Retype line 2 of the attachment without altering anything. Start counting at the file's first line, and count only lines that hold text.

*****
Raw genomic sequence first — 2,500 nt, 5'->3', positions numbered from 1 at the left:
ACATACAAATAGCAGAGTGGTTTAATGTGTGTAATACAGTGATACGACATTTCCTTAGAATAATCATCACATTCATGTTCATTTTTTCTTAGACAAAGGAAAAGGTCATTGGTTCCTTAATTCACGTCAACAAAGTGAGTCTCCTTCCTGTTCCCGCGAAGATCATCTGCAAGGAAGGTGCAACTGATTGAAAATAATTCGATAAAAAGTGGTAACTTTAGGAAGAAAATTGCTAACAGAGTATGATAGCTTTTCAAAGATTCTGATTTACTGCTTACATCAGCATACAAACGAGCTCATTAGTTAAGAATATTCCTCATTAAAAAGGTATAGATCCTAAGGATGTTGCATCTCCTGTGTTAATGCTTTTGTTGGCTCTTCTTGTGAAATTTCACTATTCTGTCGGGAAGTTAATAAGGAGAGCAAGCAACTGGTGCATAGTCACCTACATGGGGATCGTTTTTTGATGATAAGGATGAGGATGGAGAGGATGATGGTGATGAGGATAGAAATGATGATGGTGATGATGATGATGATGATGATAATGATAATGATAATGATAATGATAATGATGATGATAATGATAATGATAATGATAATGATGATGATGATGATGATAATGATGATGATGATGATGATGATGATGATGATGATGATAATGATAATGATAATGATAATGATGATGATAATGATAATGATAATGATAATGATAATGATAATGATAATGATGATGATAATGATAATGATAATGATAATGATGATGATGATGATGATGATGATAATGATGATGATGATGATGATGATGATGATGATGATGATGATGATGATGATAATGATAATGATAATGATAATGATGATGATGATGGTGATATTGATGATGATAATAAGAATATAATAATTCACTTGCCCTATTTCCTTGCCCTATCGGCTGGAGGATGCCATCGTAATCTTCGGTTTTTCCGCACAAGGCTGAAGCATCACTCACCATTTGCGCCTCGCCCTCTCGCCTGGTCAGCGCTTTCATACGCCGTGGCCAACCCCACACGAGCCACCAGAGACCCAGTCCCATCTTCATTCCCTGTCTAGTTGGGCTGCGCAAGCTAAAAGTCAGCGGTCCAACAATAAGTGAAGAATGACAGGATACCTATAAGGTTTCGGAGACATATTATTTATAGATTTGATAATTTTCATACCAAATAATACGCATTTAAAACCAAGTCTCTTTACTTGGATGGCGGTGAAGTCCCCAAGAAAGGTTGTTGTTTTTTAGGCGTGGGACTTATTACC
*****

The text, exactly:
ACATACAAATAGCAGAGTGGTTTAATGTGTGTAATACAGTGATACGACATTTCCTTAGAATAATCATCACATTCATGTTCATTTTTTCTTAGACAAAGGAAAAGGTCATTGGTTCCTTAATTCACGTCAACAAAGTGAGTCTCCTTCCTGTTCCCGCGAAGATCATCTGCAAGGAAGGTGCAACTGATTGAAAATAATTCGATAAAAAGTGGTAACTTTAGGAAGAAAATTGCTAACAGAGTATGATAGCTTTTCAAAGATTCTGATTTACTGCTTACATCAGCATACAAACGAGCTCATTAGTTAAGAATATTCCTCATTAAAAAGGTATAGATCCTAAGGATGTTGCATCTCCTGTGTTAATGCTTTTGTTGGCTCTTCTTGTGAAATTTCACTATTCTGTCGGGAAGTTAATAAGGAGAGCAAGCAACTGGTGCATAGTCACCTACATGGGGATCGTTTTTTGATGATAAGGATGAGGATGGAGAGGATGATGGTGATGAGGATAGAAATGATGATGGTGATGATGATGATGATGATGATAATGATAATGATAATGATAATGATAATGATGATGATAATGATAATGATAATGATAATGATGATGATGATGATGATAATGATGATGATGATGATGATGATGATGATGATGATGATAATGATAATGATAATGATAATGATGATGATAATGATAATGATAATGATAATGATAATGATAATGATAATGATGATGATAATGATAATGATAATGATAATGATGATGATGATGATGATGATGATAATGATGATGATGATGATGATGATGATGATGATGATGATGATGATGATGATAATGATAATGATAATGATAATGATGATGATGATGGTGATATTGATGATGATAATAAGAATATAATAATTCACTTGCCCTATTTCCTTGCCCTATCGGCTGGAGGATGCCATCGTAATCTTCGGTTTTTCCGCACAAGGCTGAAGCATCACTCACCATTTGCGCCTCGCCCTCTCGCCTGGTCAGCGCTTTCATACGCCGTGGCCAACCCCACACGAGCCACCAGAGACCCAGTCCCATCTTCATTCCCTGTCTAGTTGGGCTGCGCAAGCTAAAAGTCAGCGGTCCAACAATAAGTGAAGAATGACAGGATACCTATAAGGTTTCGGAGACATATTATTTATAGATTTGATAATTTTCATACCAAATAATACGCATTTAAAACCAAGTCTCTTTACTTGGATGGCGGTGAAGTCCCCAAGAAAGGTTGTTGTTTTTTAGGCGTGGGACTTATTACC